The 21st Century Battle is a Battle of Words
The battle in the twenty-first century is a spiritual and cultural battle for the hearts and minds of the next generation waged in the classroom and in the media with words! It is a war of ideas and requires spiritual weapons with which to wage it! Understanding the strategy used by Satan to de-Christianize education by removing the knowledge of the living God and His Word from the heart of education, by revising history to erase the remembrance of God’s Hand in the lives of men and nations, and by eradicating Godly standards and the biblical vocabulary, imagery, and ideals from language and communication will help Christian leaders, teachers and parents to be alert and take action to be armed with effective weapons of warfare. Most of us have been educated in the world’s system through the philosophy of humanism and are blind to these facts.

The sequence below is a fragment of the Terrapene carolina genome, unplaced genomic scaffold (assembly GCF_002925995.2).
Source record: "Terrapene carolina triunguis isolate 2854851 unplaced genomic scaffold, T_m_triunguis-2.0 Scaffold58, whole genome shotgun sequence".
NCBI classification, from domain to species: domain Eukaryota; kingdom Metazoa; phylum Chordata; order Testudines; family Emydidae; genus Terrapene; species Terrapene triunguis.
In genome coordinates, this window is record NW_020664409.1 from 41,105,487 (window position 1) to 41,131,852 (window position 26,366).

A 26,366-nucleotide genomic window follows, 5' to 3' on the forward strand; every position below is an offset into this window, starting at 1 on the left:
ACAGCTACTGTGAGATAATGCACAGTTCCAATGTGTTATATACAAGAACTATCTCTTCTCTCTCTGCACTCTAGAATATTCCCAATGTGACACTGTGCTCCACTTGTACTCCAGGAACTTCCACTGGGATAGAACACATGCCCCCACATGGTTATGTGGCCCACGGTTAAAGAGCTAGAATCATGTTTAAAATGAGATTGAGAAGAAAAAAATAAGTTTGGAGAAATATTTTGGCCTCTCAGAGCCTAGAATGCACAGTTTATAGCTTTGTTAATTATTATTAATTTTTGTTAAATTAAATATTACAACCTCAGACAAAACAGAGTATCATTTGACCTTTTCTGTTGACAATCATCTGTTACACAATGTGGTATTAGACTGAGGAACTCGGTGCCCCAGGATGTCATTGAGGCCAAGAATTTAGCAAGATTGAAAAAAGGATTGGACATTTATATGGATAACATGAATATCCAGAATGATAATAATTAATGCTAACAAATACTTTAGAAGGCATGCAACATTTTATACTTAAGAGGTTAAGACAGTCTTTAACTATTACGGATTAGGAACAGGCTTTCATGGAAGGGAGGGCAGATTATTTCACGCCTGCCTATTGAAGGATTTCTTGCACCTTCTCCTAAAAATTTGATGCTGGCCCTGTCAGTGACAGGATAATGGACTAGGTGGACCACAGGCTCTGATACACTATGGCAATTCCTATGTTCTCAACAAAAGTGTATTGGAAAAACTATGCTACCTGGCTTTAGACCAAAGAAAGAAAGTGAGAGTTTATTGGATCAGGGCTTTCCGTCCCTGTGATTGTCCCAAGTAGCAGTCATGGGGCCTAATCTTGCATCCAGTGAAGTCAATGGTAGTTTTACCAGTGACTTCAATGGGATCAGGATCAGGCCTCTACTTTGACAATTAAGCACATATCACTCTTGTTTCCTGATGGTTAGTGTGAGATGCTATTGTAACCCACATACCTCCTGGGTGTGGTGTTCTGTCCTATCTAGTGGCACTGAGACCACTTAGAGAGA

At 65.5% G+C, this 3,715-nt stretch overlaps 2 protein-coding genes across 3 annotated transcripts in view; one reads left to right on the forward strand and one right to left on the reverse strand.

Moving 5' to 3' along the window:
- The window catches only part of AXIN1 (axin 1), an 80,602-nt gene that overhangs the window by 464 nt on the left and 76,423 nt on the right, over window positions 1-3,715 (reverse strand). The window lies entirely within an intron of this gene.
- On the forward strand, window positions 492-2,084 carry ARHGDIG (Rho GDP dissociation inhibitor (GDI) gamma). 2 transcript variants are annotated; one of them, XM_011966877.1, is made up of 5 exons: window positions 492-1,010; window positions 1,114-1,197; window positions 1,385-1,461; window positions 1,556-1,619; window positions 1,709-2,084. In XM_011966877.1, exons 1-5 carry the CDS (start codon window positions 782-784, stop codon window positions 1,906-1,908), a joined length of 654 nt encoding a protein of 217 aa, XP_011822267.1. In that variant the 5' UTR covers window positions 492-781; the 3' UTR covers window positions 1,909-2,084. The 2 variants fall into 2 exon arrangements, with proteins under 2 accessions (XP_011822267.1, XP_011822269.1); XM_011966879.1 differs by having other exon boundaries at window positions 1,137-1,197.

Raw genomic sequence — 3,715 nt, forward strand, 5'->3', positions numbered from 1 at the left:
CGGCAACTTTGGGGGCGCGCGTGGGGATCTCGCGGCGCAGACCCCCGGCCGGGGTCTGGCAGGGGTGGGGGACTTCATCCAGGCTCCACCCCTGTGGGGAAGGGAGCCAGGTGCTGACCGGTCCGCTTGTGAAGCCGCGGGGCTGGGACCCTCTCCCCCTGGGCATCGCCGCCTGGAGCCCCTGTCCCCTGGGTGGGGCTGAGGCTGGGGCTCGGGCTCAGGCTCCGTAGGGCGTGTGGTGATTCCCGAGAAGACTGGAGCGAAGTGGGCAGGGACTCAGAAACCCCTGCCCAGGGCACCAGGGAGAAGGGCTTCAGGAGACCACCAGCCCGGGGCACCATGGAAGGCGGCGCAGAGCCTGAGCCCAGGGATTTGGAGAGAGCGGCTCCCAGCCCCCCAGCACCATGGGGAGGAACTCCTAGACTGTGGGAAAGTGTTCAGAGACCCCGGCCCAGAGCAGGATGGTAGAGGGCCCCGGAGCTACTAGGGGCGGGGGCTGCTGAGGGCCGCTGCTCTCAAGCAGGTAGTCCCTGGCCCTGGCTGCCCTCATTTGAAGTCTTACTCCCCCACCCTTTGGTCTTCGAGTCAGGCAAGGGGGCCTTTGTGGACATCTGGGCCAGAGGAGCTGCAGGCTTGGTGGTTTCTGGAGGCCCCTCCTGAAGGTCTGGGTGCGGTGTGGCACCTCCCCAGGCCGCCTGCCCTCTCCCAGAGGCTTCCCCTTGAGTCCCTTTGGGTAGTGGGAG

It is a grievous fact that even many theological seminaries and Bible colleges teach from a secular philosophy of education. There may be pockets within the curriculum that are biblical, however, the worldview of most instructors, certainly the textbooks that they use, and the methods they employ to teach are progressive and humanistic. Students do not graduate with a renewed mind or supernatural faith.